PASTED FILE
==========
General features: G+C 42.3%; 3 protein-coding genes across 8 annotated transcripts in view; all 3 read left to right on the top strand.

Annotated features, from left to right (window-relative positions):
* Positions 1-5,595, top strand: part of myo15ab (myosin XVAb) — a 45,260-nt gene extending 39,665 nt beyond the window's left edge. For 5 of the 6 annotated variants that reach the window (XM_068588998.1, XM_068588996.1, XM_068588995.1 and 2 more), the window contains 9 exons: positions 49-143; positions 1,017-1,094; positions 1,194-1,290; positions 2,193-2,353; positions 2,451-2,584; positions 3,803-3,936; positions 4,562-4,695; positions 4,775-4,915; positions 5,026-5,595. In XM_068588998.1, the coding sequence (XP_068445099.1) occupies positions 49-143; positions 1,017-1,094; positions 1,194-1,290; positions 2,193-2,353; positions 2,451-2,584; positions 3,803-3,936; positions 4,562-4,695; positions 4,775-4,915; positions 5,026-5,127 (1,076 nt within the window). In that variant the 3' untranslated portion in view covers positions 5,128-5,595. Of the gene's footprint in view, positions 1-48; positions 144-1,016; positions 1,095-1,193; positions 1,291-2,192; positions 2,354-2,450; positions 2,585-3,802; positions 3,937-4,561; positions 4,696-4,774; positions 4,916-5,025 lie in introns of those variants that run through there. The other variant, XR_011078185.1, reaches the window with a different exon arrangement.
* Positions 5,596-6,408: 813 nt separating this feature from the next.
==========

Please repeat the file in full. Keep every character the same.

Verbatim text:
General features: G+C 42.3%; 3 protein-coding genes across 8 annotated transcripts in view; all 3 read left to right on the top strand.

Annotated features, from left to right (window-relative positions):
* Positions 1-5,595, top strand: part of myo15ab (myosin XVAb) — a 45,260-nt gene extending 39,665 nt beyond the window's left edge. For 5 of the 6 annotated variants that reach the window (XM_068588998.1, XM_068588996.1, XM_068588995.1 and 2 more), the window contains 9 exons: positions 49-143; positions 1,017-1,094; positions 1,194-1,290; positions 2,193-2,353; positions 2,451-2,584; positions 3,803-3,936; positions 4,562-4,695; positions 4,775-4,915; positions 5,026-5,595. In XM_068588998.1, the coding sequence (XP_068445099.1) occupies positions 49-143; positions 1,017-1,094; positions 1,194-1,290; positions 2,193-2,353; positions 2,451-2,584; positions 3,803-3,936; positions 4,562-4,695; positions 4,775-4,915; positions 5,026-5,127 (1,076 nt within the window). In that variant the 3' untranslated portion in view covers positions 5,128-5,595. Of the gene's footprint in view, positions 1-48; positions 144-1,016; positions 1,095-1,193; positions 1,291-2,192; positions 2,354-2,450; positions 2,585-3,802; positions 3,937-4,561; positions 4,696-4,774; positions 4,916-5,025 lie in introns of those variants that run through there. The other variant, XR_011078185.1, reaches the window with a different exon arrangement.
* Positions 5,596-6,408: 813 nt separating this feature from the next.